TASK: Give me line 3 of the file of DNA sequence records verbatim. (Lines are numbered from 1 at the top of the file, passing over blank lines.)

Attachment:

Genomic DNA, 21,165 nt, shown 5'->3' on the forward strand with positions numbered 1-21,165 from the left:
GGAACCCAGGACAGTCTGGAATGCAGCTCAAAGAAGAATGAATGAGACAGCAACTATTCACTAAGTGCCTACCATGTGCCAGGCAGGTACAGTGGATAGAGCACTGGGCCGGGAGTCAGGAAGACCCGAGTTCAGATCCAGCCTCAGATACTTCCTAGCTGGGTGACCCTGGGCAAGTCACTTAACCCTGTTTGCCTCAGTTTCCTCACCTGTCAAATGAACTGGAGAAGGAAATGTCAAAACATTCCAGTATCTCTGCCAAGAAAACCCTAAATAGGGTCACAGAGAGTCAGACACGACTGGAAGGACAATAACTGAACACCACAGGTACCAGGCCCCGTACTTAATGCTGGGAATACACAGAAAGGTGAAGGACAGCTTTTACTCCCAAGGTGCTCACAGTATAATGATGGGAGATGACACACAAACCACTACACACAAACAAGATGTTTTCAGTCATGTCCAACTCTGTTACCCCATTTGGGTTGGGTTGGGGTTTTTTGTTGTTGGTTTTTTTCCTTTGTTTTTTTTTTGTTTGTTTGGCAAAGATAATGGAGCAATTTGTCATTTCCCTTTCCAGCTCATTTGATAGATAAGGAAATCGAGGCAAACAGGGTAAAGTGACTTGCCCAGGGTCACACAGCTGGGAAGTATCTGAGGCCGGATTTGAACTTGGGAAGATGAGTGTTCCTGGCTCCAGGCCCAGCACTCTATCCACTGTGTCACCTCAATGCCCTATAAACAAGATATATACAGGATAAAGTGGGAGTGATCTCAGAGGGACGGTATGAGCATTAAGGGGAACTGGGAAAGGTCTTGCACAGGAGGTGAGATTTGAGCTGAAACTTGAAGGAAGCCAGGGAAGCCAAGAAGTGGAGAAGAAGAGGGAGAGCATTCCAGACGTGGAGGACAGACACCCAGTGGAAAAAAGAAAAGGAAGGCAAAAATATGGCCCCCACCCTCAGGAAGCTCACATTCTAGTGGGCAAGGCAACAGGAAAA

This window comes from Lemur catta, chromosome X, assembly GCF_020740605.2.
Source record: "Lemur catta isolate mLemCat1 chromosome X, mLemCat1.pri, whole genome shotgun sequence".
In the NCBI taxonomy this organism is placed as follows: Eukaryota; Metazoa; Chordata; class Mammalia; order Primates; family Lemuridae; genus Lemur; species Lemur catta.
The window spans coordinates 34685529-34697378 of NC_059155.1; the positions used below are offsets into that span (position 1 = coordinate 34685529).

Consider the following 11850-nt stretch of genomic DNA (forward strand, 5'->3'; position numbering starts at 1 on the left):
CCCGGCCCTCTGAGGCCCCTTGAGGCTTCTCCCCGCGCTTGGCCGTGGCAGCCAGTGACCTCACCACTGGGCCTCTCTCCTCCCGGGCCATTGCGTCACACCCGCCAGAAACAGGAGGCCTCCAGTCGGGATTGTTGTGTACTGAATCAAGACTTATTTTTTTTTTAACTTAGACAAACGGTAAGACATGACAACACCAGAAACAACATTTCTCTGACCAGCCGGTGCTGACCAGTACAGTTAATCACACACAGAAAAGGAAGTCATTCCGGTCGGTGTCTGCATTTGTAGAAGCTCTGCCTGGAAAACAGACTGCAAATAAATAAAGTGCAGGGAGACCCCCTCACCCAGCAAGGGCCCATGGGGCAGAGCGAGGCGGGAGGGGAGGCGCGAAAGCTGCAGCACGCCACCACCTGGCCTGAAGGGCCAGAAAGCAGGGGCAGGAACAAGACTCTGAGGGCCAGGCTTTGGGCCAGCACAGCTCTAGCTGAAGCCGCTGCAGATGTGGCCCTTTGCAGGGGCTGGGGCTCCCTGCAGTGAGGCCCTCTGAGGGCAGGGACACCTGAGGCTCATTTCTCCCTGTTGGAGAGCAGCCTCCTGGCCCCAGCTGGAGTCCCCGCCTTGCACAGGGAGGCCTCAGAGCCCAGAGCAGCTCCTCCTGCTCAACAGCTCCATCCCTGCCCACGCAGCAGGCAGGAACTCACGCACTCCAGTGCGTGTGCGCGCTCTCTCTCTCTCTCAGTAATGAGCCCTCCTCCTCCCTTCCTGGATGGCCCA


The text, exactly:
This window comes from Lemur catta, chromosome X, assembly GCF_020740605.2.